Color blindness for FAA Physical
I am curious what happens to someone who cannot pass the color blindness part of a Class III FAA physical.  I have perfect color vision, but was just curious. It seems that the color blindness test involves the ability to see light gun signals from the tower in event of a radio failure.  Is this really necessary these days? 
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I failed the color vision test on my first class 3 medical. Had to get a waiver that entailed a series of light signals sent from the tower while an a FAA inspector observed. Never had to take the color vision test on any subsequent flight physicals. That was 50 years ago and a 39 year airline career, I don’t think it has changed.
My experience was like yours, but it's more complicated now. See Color Vision Test  You can still fly in the daytime with defective color vision as long as you avoid situations requiring light gun signals.

I'm glad I received my SODA before the new testing requirements came.
If you fail the color blind test at your physical you can take a couple of other practical tests. The Farnsworth Lantern test being one. Or the light gun from tower test that would be set up through FSDO. If you fail all of those, you will have a restriction on your medical that says "Not valid for night flying or color signal control".
I have had recent experience with this exact situation. After flying for 20 plus years I failed my class 3 color blindness test at my last physical. The AME put a restriction on my medical stating "Not valid for night flying or light gun control". 

Needless to say I was shocked and angry. My favorite time to fly is at night. I had even just bought a light twin, a Seneca, just to add to the safety factor of flying at night, among other reasons.

 The concept of flight control by light gun signals is beyond antiquated. I don't know about you but, when was the last time you heard a story conveyed that somebody had to land via light signals.

In today's day and age I fly with two panel mounted radios, a handheld radio in the seat back pocket, and worst case scenario we all have cell phones in the cockpit.  Australia does not even require color vision for their commercial pilots.
Frank, your post could have been written by me, exact same thing back in 1979 for me.
I had to land using light gun signals last year.  The ELT in my rental Warrior started going off (no idea how it tripped) when I was about 10nm from my home airport, a class D.  The closest uncontrolled airport was on the other side of the class D, which sits next to a class B.  The Warrior had 2 radios, but the ELT signal totally overwhelmed everything and I could not hear any transmissions (I found out after I landed that tower could hear me 5x5).  We had cellphones, but I didn't have the tower number handy.  So I squawked 7600 and flew in via light gun, smooth and no complications.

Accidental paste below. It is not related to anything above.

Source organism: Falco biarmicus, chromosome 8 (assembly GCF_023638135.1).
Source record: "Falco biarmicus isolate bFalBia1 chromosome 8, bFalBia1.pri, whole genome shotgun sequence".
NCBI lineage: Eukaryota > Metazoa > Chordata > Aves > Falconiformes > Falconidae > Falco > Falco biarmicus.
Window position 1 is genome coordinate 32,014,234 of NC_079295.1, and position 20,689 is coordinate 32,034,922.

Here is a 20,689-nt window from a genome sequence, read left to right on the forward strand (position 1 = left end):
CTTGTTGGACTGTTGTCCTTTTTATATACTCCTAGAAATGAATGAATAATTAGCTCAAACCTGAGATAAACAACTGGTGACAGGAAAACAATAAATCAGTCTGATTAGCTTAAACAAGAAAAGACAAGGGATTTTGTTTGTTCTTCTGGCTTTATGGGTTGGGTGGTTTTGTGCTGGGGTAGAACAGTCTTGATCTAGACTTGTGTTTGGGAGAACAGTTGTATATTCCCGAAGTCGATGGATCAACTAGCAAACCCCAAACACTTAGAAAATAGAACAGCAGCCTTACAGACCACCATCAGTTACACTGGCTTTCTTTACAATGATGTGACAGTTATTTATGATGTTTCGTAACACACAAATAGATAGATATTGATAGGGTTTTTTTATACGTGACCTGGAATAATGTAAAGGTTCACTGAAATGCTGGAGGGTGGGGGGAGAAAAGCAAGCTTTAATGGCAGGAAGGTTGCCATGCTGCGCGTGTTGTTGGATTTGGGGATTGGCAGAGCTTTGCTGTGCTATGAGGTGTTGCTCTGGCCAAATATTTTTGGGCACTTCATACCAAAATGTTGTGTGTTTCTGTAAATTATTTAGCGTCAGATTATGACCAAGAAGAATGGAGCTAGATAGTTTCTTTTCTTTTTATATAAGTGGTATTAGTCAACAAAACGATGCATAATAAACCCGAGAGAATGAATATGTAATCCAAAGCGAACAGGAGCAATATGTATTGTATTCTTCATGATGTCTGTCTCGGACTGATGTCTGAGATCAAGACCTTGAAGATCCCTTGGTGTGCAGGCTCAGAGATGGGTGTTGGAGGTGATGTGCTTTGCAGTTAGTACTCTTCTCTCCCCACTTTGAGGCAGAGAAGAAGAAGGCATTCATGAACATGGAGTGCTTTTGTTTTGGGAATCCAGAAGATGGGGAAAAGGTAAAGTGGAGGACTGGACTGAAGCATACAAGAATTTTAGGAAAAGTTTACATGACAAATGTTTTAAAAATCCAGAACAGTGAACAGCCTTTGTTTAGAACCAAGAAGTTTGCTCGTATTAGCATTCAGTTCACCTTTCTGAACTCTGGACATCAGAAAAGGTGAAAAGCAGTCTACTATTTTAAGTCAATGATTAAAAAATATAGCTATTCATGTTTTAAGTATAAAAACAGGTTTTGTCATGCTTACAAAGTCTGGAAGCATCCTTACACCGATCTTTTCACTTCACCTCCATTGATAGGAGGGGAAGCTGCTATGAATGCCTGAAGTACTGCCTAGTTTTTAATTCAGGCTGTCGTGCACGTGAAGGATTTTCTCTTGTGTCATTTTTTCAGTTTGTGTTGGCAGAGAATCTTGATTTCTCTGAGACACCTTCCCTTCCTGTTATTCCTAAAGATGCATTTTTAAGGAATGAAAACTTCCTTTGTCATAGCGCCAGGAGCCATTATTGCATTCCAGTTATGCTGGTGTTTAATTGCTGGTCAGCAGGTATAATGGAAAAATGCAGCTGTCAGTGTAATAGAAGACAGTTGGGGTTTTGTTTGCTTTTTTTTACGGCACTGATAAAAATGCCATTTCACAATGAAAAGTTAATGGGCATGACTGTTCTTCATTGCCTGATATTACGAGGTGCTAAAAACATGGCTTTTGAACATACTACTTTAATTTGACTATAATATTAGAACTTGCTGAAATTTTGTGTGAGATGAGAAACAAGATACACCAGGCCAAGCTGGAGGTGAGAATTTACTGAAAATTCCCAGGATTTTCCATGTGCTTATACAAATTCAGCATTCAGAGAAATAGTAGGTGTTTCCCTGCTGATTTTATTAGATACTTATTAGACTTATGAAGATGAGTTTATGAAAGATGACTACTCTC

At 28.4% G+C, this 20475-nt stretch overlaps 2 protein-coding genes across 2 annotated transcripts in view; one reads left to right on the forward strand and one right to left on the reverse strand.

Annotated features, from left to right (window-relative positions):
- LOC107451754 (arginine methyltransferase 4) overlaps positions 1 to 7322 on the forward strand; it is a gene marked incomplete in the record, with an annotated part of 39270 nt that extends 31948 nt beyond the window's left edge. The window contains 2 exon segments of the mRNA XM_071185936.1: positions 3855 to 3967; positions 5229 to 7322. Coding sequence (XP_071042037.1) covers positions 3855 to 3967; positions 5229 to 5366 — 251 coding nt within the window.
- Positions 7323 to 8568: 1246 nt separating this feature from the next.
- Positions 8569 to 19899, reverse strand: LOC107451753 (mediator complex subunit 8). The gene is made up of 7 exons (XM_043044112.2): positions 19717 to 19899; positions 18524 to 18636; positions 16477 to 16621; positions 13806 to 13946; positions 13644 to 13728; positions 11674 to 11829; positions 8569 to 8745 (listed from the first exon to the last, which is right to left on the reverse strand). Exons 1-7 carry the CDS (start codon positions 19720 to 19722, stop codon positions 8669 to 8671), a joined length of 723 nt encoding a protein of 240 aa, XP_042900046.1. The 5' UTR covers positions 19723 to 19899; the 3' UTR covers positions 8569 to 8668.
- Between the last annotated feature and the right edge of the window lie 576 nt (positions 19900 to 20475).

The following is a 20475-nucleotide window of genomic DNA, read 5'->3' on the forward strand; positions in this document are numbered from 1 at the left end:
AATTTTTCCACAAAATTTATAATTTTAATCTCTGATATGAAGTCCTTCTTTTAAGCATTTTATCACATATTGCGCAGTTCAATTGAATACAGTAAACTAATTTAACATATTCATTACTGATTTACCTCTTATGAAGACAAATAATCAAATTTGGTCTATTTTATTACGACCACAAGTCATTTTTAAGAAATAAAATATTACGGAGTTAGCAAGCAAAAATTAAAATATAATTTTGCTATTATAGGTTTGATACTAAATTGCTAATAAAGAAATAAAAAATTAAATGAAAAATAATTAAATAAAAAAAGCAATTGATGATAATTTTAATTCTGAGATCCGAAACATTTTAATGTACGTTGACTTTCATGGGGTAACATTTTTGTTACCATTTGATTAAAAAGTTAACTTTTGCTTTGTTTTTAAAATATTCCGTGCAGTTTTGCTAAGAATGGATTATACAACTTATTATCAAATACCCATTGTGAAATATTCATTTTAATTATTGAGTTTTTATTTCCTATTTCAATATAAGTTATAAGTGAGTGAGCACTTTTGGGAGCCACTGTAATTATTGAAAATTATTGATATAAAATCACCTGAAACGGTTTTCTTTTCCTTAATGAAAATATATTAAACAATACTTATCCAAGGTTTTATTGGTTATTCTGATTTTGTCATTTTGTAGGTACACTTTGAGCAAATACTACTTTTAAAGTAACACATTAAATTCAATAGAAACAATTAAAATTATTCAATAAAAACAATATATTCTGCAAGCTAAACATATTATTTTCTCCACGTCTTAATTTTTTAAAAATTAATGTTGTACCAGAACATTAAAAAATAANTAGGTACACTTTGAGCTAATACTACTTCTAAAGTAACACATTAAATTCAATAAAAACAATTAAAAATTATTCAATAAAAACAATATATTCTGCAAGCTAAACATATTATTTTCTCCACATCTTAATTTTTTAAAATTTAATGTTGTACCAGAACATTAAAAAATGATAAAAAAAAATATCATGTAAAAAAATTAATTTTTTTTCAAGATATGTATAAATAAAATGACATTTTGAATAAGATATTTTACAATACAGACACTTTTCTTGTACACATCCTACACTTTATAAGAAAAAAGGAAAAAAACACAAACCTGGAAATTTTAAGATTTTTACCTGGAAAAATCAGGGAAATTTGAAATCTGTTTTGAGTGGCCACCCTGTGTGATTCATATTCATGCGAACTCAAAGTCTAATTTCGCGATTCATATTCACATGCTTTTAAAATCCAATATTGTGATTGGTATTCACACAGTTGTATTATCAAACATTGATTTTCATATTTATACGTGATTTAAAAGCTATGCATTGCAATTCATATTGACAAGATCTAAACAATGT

So while rare, it still happens.
TR Proven
2 Posts
Just curious, have you flown at night with a qualified pilot and been able to identify the colors of the lights on the airport?
I first became aware that I had "color vision deficiency" when I went through my USAF physical in 1964.  Couldn't see the number in the middle of all those dots on 13 of the 15 plates presented to me.  Then, when I got married, my wife would say to me, "You're not really wearing THAT, are you?"  Skip to 1990 when I took my first Class III Airman's Physical, again, failed miserably.  Called the local FSDO to set up an appointment for a waiver.  We went to the closest towered airport.  Shot light gun signals of red, green and white from 1,000 feet, then 3,000 ft.  Got all of them right.  Went back to the FSDO, the examiner typed my "waiver of demonstrated ability".  "It's good for life", he told me.  He was right.  All I have to do each time I take another FAA physical is present the waiver.  I don't have to embarrass myself by taking a color blindness test. 
While I passed the light gun test in the 1990s making me grandfathered in, I have never understood the FAA obsession about this. As one person suggested the light gun is antiquated and most all of us have backup radios. I have two on the panel, and one handheld battery operated, plus, as was said, my cell phone.

But it is the night flying that is so illogical. Most color deficient men have standard red-green colorblindness. So I might have trouble distinguishing between red and green. (actually with light colors, as opposed to paint colors, the biggest problem with red-green colorblindness is distinguishing between green and white). The lights on the end of the runway threshold are red and the side lights on the runway are white. Am Iikely to get this confused and land sideways on the runway? I would suggest in the history of aviation there has never been a single incident of a pilot landing sideways on the runway because of light color confusion.The taxiway lights are blue and nearly all men with red-green colorblindness can see blue easily (we can't see purple because we can't see the red that makes blue purple - but there are no purple lights on the field).

It is, like many things with the FAA, antiquated policy that does not reflect modern technology - or even simple logic.
The FAA should be embarrassed! Wasting time on light gun signals while we all fly around with antiquated magnetos and carburetors. Put the light guns back in their box if you can find them and work on something that can help GA,